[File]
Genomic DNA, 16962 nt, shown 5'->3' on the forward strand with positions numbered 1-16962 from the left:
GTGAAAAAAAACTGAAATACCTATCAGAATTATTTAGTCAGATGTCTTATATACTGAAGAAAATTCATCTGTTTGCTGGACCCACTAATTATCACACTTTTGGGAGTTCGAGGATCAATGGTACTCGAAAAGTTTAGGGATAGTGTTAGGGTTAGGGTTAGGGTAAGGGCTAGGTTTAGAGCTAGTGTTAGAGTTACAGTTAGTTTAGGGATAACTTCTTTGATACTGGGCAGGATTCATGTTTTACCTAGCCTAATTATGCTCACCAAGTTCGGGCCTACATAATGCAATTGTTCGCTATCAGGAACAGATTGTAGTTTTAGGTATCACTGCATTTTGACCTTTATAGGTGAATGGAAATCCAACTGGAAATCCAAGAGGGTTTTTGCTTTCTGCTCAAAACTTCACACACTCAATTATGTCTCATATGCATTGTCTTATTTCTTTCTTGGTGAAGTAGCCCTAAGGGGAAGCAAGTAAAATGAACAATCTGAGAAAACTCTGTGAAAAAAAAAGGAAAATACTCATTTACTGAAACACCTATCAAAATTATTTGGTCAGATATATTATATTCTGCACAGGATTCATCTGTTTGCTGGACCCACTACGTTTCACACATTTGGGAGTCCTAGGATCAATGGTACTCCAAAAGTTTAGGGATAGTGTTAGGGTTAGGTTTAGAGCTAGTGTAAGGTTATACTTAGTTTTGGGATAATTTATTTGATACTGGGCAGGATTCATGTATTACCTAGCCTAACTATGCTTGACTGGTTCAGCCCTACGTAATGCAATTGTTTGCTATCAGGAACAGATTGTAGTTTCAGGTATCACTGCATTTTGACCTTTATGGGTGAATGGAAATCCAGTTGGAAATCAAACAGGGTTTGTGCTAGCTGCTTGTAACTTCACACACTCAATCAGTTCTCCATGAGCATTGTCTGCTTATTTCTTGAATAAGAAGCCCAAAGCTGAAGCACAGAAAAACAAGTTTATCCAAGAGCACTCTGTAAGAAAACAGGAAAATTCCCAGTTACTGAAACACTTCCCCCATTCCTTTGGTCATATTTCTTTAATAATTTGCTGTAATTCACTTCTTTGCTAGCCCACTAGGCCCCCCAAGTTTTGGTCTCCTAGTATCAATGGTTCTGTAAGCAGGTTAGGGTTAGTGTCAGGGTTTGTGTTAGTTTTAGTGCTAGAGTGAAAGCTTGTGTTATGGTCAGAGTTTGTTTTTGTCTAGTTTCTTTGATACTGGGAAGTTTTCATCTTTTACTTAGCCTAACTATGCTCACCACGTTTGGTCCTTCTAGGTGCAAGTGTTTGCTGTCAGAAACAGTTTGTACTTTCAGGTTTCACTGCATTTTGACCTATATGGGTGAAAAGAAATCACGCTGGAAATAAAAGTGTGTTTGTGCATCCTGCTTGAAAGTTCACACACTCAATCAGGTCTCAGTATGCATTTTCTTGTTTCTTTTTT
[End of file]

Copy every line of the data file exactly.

Genomic DNA, 16962 nt, shown 5'->3' on the forward strand with positions numbered 1-16962 from the left:
GTGAAAAAAAACTGAAATACCTATCAGAATTATTTAGTCAGATGTCTTATATACTGAAGAAAATTCATCTGTTTGCTGGACCCACTAATTATCACACTTTTGGGAGTTCGAGGATCAATGGTACTCGAAAAGTTTAGGGATAGTGTTAGGGTTAGGGTTAGGGTAAGGGCTAGGTTTAGAGCTAGTGTTAGAGTTACAGTTAGTTTAGGGATAACTTCTTTGATACTGGGCAGGATTCATGTTTTACCTAGCCTAATTATGCTCACCAAGTTCGGGCCTACATAATGCAATTGTTCGCTATCAGGAACAGATTGTAGTTTTAGGTATCACTGCATTTTGACCTTTATAGGTGAATGGAAATCCAACTGGAAATCCAAGAGGGTTTTTGCTTTCTGCTCAAAACTTCACACACTCAATTATGTCTCATATGCATTGTCTTATTTCTTTCTTGGTGAAGTAGCCCTAAGGGGAAGCAAGTAAAATGAACAATCTGAGAAAACTCTGTGAAAAAAAAAGGAAAATACTCATTTACTGAAACACCTATCAAAATTATTTGGTCAGATATATTATATTCTGCACAGGATTCATCTGTTTGCTGGACCCACTACGTTTCACACATTTGGGAGTCCTAGGATCAATGGTACTCCAAAAGTTTAGGGATAGTGTTAGGGTTAGGTTTAGAGCTAGTGTAAGGTTATACTTAGTTTTGGGATAATTTATTTGATACTGGGCAGGATTCATGTATTACCTAGCCTAACTATGCTTGACTGGTTCAGCCCTACGTAATGCAATTGTTTGCTATCAGGAACAGATTGTAGTTTCAGGTATCACTGCATTTTGACCTTTATGGGTGAATGGAAATCCAGTTGGAAATCAAACAGGGTTTGTGCTAGCTGCTTGTAACTTCACACACTCAATCAGTTCTCCATGAGCATTGTCTGCTTATTTCTTGAATAAGAAGCCCAAAGCTGAAGCACAGAAAAACAAGTTTATCCAAGAGCACTCTGTAAGAAAACAGGAAAATTCCCAGTTACTGAAACACTTCCCCCATTCCTTTGGTCATATTTCTTTAATAATTTGCTGTAATTCACTTCTTTGCTAGCCCACTAGGCCCCCCAAGTTTTGGTCTCCTAGTATCAATGGTTCTGTAAGCAGGTTAGGGTTAGTGTCAGGGTTTGTGTTAGTTTTAGTGCTAGAGTGAAAGCTTGTGTTATGGTCAGAGTTTGTTTTTGTCTAGTTTCTTTGATACTGGGAAGTTTTCATCTTTTACTTAGCCTAACTATGCTCACCACGTTTGGTCCTTCTAGGTGCAAGTGTTTGCTGTCAGAAACAGTTTGTACTTTCAGGTTTCACTGCATTTTGACCTATATGGGTGAAAAGAAATCACGCTGGAAATAAAAGTGTGTTTGTGCATCCTGCTTGAAAGTTCACACACTCAATCAGGTCTCAGTATGCATTTTCTTGTTTCTTTTTT